Concordia's Thursday Report

Vol. 30, No.1

September 15, 2005


In Brief


A note from the editor

By Barbara Black

Concordia’s Thursday Report is published roughly every two weeks during the academic year.

It is distributed on the Thursday of publication to newspaper stands in Concordia’s main buildings.

In addition, every department of the university should receive several copies by internal mail. If you aren’t getting copies, please phone Des O’Neill, Supervisor, Mail Services, at ext. 3455 or

The online version of CTR is posted after publication, at

It includes a useful search function to retrieve information from the CTR archives.

We are pleased to announce two new staff additions. The Assistant Editor is Karen Herland (ext. 5774).

Karen has a journalism degree from Concordia (’86) and a master’s in communications from McGill. She is an experienced freelance writer with a wealth of experience in community development, including five years as founding director of Stella, a project to support sex workers.

We also have a new Editorial Assistant, Allison Martens, who won the 2005 Gordon Fisher Prize, awarded to the most outstanding journalism student.

She will handle the Back Page listings and cover student affairs. She can be reached, Monday to Thursday, at, ext. 4579.

This year we are instituting a feature of opinion, called At Issue. We are always pleased to hear from readers, so feel free to communicate with Barbara Black, at

We wish everyone a stimulating and productive academic year.

Students browse books for a buck


The annual Antiquarian Book Fair is celebrating its tenth year at Concordia by offering students bargain-basement admission.

For only $1 (regular admission is $6), students can browse through books valued from $25 to $10,000.

The books range widely not only in value butin subjects matter, including children’s literature, military history, art, natural history, the history of science and cookbooks.

There are rare first editions, notably Virginia Woolf’s 1929 classic, A Room of One’s Own.

Adrian King-Edwards, proprietor of The Word bookstore and a member of the organizing committee of booksellers, said the gesture to students is meant as a token of gratitude for a decade of good relations. He was particularly grateful to Conference Services staff members Beatrice Francis and Marilyn Lessard.

The committee will also donate $500 from the proceeds of the Book Fair to the emergency food fund for students.

The Antiquarian Book Fair takes place Saturday, Sept. 24, from noon to 6 p.m., and Sunday, Sept. 25, from 11 a.m. to 5 p.m., in the atrium of the J.W. McConnell library complex, 1400 de Maisonneuve Blvd. W.

African film series starts on Sept. 20


The Peace and Conflict Resolution initiative will present a series of films intended to challenge stereotypes of African political and social challenges.

Eight films, most of them by African directors, will be shown from now to March. Each will be presented by an expert able to provide a context for the film.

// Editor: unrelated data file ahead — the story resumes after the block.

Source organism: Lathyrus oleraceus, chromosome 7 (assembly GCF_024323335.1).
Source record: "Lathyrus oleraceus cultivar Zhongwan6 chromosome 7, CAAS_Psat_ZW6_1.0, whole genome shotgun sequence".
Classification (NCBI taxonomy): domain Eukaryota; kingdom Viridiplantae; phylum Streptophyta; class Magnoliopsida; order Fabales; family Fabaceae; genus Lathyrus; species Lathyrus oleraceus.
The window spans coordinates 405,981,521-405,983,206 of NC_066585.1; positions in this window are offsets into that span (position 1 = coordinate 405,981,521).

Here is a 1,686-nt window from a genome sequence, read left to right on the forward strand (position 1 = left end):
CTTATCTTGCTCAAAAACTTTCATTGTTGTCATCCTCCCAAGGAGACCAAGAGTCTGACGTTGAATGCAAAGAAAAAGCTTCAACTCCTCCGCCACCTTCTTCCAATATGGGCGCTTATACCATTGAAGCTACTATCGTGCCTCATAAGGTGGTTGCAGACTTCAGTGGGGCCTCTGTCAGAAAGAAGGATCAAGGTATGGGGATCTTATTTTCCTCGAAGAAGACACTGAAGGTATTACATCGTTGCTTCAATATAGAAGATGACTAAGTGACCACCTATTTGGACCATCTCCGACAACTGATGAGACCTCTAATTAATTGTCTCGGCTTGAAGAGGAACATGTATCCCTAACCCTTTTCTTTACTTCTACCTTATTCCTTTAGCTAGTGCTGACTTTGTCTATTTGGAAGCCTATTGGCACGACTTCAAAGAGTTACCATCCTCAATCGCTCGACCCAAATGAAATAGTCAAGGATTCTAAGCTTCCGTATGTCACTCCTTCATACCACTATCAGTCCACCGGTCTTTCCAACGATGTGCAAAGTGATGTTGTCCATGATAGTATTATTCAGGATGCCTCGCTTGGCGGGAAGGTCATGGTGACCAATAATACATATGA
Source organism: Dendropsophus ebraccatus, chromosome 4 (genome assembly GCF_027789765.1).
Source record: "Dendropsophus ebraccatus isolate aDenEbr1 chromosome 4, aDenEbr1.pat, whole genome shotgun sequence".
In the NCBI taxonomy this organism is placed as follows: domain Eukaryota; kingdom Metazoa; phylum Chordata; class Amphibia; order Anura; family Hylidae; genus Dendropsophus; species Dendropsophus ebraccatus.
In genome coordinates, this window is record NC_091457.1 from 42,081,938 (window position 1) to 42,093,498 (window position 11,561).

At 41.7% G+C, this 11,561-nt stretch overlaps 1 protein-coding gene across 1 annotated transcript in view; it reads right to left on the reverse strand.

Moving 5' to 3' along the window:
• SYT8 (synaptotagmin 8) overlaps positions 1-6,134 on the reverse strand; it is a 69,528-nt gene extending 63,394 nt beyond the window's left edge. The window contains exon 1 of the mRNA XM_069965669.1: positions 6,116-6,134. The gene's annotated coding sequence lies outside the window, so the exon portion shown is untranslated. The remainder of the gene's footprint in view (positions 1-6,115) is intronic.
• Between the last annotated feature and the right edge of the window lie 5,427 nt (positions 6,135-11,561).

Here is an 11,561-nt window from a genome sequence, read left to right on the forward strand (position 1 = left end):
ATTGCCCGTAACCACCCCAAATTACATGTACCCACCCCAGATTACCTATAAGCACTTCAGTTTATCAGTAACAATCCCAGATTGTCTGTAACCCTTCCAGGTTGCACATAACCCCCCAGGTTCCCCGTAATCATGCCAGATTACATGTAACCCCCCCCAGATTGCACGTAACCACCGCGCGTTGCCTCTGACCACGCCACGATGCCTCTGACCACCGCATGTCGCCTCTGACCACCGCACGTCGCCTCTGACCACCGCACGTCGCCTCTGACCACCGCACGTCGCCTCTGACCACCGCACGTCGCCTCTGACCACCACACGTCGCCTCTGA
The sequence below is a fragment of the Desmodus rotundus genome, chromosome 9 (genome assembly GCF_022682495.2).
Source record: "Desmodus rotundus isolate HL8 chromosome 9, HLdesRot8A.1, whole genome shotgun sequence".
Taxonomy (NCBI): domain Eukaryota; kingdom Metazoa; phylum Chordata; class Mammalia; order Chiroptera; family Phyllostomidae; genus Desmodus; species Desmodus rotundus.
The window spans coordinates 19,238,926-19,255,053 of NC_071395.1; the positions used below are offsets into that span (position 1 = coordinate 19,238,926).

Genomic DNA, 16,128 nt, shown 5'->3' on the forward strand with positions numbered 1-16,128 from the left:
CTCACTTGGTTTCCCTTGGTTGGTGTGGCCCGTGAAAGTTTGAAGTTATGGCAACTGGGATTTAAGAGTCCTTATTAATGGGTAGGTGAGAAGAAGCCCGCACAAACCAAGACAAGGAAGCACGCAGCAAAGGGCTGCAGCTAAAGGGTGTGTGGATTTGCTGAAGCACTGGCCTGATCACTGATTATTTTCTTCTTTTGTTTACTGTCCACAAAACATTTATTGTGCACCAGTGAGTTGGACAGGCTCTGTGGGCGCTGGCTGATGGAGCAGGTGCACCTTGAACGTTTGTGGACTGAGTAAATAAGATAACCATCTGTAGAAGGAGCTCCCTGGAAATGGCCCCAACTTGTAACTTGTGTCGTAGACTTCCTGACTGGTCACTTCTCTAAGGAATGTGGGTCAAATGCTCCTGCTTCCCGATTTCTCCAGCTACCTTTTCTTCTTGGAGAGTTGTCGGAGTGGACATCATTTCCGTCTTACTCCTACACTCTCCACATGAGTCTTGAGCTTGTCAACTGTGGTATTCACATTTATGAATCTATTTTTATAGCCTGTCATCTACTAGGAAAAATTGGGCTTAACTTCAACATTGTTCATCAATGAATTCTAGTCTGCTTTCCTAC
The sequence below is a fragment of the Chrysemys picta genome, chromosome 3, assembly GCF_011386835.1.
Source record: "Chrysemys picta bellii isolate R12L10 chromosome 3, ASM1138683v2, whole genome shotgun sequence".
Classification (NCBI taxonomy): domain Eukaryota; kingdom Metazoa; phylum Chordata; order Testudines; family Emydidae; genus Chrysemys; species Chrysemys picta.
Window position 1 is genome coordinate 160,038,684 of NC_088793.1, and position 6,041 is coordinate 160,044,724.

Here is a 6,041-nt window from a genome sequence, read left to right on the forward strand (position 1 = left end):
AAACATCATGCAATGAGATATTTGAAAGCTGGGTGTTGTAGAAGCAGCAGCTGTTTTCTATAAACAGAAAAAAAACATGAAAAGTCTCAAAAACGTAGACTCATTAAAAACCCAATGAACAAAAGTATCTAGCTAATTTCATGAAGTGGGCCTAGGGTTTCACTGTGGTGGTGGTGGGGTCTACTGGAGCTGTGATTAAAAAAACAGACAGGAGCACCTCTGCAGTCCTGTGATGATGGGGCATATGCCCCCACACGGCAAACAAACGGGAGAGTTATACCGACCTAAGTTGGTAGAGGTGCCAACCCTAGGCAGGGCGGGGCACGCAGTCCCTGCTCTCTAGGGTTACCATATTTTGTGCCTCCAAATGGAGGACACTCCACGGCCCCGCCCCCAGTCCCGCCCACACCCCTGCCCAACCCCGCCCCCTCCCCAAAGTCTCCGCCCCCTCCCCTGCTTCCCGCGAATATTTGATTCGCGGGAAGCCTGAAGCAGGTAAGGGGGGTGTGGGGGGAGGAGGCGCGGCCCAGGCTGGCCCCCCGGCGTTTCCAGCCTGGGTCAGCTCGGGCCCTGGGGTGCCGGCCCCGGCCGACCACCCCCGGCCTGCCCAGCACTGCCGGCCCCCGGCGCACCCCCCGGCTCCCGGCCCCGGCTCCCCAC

The first in the series, on Sept. 20 in the D.B. Clarke Cinema, is In Rwanda, We Say . . .

Professor and genocide scholar Frank Chalk will be on hand to address the issues raised in the film.

Peace and Conflict Resolution will also hold three full-day interfaith symposia involving panel discussions and opportunities for informal exchange.

For more information, consult the Back Page listings or go to

New online courses from eConcordia


Online courses offer students the flexibility of studying anywhere, provided they have an Internet connection.

One of eConcordia’s new courses this year is Fundamentals of Object-Oriented Programming (COMP 218), an introductory course for students who want to learn the basics of object-oriented programming. Students are not required to have any prior programming experience.

Biomedical Ethics (PHIL 235) is another interesting course. It examines some of the central problems in biomedical ethics, such as privatizing Canada’s health system, doctor-patient relationship models, confidentiality, euthanasia, abortion, and more.

These are just a few of eConcordia’s growing list of courses. For more information about courses, or the  eConcordia Corporate Development program, visit

Engineers on sustainable development

Ordre des ingénieurs presents third annual conference


“Engineering: A Profession, A Passion,” presented by the Ordre des ingénieurs du Québec (OIQ) and the Faculty of Engineering and Computer Science will take place Sept. 28-29 in Room H-110 of the Hall Building, starting at 10:30 a.m. both days.

This is the third year for this presentation to students, intended to inform them about the core values of an engineer: competence, ethical behavior, responsibility, and societal contributions.

This year, there will also be a panel discussion on sustainable development.

How should practicing engineers balance economic growth with sound environmental stewardship?

Several leading engineering managers and recent graduates have been invited to discuss their careers and other topics relevant to the profession.

Downtown “Art Hustle” to sell student work

By Marc Losier

Zane Turner leading

Photo By Marc Losier

Fourth-year art student Zane Turner (to the right, centre) leads other Fine Art students James Bouthillier, Khadija Chekh Baker, Erin Muskett, Ricardo Regules, Stephania Gambaroff and helper Lucie Durand in some midday “art hustling” in downtown Montreal on July 28.

Their jaunt, which began at the McGill gates and ended at Concordia’s Visual Arts Building on René-Lévesque Blvd., is a reaction to the difficulty artists face trying to show their work professionally. 

“In the future I’d like to continue doing these, but first I would like to touch base with a lot of other artists and get them to come out,” said founding member Turner. By going directly to the street, Turner feels he and participating artists have a better chance at getting recognized.